The Republican Party managed to get people to believe they were interested in religion and grabbed their votes as they turned God into a CEO, suitably impressed with your numbers, and Jesus into a caddy waiting for it To meet your country club needs. (As much as I loved playing golf, what are country clubs but a slightly more presentable version of the Old South Plantation?)

Talk on the radio

You hear them when you drive across the country, especially outside of metropolitan areas: hours of tirades from religious and political madmen. Just try to find an NPR station. It’s incredible.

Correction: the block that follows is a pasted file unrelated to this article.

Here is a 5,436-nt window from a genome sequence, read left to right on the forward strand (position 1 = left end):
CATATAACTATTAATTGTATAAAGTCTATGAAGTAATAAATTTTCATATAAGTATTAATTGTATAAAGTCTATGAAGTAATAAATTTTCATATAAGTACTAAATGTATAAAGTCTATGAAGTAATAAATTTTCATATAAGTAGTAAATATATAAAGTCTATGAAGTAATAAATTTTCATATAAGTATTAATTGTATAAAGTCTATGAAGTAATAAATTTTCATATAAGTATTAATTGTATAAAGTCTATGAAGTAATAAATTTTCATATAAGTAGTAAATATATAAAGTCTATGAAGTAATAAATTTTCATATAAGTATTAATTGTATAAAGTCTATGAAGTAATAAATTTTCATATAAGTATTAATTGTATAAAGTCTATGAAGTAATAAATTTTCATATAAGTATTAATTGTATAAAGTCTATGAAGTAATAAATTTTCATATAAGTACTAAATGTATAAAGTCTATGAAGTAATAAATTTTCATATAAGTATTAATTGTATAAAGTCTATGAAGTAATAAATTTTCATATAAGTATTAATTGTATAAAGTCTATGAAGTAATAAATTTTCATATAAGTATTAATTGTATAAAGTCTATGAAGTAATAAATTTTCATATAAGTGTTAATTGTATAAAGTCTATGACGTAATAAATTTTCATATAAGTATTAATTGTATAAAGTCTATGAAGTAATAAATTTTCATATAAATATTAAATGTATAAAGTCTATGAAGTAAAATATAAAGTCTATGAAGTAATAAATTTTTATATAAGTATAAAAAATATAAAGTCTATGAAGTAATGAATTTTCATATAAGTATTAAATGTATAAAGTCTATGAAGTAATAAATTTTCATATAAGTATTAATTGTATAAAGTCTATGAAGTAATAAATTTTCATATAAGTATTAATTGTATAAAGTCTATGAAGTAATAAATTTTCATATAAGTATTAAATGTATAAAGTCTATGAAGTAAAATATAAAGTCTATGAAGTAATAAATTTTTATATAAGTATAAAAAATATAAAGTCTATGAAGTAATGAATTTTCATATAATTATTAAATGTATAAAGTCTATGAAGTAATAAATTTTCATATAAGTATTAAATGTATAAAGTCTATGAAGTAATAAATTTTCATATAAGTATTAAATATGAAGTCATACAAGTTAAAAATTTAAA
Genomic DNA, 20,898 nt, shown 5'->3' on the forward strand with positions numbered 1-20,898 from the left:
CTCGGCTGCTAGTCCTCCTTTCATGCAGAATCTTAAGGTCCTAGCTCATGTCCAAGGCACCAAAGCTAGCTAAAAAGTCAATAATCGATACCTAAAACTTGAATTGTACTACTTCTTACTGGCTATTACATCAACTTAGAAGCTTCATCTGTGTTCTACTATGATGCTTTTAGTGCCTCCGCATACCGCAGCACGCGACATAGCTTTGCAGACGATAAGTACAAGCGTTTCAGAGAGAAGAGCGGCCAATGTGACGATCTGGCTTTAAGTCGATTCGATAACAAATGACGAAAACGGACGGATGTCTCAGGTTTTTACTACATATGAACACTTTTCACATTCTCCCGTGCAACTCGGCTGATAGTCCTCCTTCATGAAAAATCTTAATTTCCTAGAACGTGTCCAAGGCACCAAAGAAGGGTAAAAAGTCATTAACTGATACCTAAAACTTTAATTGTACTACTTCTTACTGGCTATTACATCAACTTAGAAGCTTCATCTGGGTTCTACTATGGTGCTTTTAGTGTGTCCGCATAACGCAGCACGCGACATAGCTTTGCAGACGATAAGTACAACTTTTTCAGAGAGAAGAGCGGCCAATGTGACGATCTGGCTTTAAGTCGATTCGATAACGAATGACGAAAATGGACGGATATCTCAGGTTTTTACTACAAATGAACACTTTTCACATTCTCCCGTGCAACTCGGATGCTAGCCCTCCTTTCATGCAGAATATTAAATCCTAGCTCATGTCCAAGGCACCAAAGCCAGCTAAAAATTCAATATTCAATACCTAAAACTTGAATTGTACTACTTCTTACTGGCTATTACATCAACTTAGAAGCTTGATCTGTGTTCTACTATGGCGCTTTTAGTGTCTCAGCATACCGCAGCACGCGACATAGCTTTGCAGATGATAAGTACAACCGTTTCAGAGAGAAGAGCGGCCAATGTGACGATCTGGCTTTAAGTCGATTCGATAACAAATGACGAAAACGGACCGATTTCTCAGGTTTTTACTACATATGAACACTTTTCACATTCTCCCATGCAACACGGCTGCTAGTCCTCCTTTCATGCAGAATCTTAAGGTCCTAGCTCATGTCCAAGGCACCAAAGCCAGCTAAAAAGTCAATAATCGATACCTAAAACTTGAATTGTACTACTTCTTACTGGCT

The “Freebird” theory

Gosh, I really don’t want to go on talking about the south. I loved that double lead guitar sound – I mean when I was a frat boy). But it’s really hard not to blame at least part of the blame on Lynyrd Skynyrd, isn’t it? I know this statement is likely to mislead some of her fans. So, listen, just take me three steps, mister.

Consider this similarly insightful material from Salon dot com: